Ca. personal communication from an INM official. 'Les Economies Non Officielles. Ronfeldt 'Quest for Integrity: The Mexican-US Drug Issue in the 1980s' Santa Monica. 1992. 1990. No doubt heroin is vastly cheaper in Burma but incomes are also dramatically lower. p. M. M. p. (8) The implied annual heroin consumption per addict is 300 grams. and X. RAND. University of Chicago Press. (12) Drug Enforcement Administration 'National Narcotics Intelligence Consumers Committee Report' 1984. (17) Kleinman. Editions Le Decouverte. S.' 1990.' Paris. (14) ''New analytic methodologies have enabled the US government to assess more accurately the extent of marijuana cultivation during the past several years'' ('INCSR. E. 'Drugs and Crime.. 'Marijuana: Costs of Abuse.. 1994. The report included no revision of previous years estimates. 53. (18) Separate models are available for cocaine.. (10) See Kleiman. 1989. P. been published. and D. Costs of Control' Boulder. Greffe (eds. RAND. (11) Drug Enforcement Administration 'National Narcotics Intelligence Consumers Committee Report' 1988. heroin and marijuana. Wilson (eds.(7) I infer this from the publications and contacts over the years with participants in the estimation process. 13). Westwood Press. Colo. 10 to 20 times the figure for the United States.' Chicago.). 1983.. Ca. to my knowledge. Costs of Control' Boulder. (9) This section draws extensively on Reuter. DC September 1988. 1989. ''Supply reduction and drug law enforcement'' in Tonry.). ''La signification economiques des marches illegaux aus Etats-Unis: le cas de marijuana'' om Archmabualt. M. Childress. (15) Reuter. 'Marijuana: Costs of Abuse. (13) General Accounting Office 'Control: Drug Interdiction and Related Activities along the Southwestern US Border' Fact Sheet GAO/GGD-88124FS Washington. Westwood Press. (16) Moore. Resetar. 1989. M. P. and B. Colo. M. and J. No cost figures have ever. 'A System . Dombey-Moore 'A System Description of the Cocaine Trade' Santa Monica.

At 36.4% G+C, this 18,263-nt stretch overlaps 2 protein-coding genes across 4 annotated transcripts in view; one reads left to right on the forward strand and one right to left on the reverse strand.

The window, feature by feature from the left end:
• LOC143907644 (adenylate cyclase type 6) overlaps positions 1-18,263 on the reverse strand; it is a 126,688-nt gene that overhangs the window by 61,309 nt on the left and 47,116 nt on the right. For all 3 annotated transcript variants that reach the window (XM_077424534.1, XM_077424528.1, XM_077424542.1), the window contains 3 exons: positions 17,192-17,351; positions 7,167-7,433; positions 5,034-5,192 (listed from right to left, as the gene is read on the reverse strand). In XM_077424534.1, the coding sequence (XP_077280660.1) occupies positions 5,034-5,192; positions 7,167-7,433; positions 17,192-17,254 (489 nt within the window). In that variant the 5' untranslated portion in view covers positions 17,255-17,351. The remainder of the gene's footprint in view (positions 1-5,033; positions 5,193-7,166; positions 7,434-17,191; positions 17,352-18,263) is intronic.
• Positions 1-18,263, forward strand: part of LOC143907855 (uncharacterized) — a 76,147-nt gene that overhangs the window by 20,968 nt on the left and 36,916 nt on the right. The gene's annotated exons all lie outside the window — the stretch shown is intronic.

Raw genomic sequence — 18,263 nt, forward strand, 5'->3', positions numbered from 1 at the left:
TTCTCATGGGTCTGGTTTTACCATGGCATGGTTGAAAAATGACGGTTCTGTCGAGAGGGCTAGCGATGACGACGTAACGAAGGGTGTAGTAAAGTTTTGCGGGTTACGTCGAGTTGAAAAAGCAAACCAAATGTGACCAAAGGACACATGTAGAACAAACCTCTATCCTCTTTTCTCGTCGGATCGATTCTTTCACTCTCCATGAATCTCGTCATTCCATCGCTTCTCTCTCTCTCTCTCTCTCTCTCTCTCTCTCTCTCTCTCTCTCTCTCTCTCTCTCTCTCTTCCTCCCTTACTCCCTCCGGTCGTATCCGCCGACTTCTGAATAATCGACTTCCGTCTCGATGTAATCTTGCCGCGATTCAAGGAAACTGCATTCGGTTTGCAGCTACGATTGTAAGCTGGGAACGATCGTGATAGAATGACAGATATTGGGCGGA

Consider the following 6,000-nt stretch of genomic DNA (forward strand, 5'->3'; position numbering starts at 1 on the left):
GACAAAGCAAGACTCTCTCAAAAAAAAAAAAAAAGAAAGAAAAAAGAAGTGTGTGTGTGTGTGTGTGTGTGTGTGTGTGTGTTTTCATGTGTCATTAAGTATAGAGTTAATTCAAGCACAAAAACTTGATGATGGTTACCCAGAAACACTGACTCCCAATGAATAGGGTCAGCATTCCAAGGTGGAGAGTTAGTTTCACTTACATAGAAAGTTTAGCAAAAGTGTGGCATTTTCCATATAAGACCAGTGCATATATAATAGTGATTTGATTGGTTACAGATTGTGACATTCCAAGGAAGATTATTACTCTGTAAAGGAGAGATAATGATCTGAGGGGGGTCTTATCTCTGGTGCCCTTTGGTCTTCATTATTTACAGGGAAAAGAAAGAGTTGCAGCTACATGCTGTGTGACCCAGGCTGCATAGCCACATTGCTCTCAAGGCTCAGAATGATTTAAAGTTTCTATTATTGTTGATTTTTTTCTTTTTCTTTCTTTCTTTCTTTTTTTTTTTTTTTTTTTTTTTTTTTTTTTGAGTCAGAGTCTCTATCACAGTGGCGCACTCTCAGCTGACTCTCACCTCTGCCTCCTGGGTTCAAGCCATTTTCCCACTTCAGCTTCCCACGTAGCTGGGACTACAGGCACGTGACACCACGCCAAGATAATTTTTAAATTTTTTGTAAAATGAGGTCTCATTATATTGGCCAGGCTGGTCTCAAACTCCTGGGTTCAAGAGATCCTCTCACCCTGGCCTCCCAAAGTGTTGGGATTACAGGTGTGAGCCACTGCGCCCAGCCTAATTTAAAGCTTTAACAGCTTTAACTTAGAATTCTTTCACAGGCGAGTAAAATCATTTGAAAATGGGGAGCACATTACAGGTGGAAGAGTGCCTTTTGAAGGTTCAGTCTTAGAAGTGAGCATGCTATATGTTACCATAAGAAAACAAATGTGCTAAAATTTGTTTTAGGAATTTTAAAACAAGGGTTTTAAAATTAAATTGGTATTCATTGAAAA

M. Childress. 1994. .Description of the Heroin Trade' Santa Monica. 1994. 'A System Description of the Marijuana Trade' Santa Monica. Ca. Ca.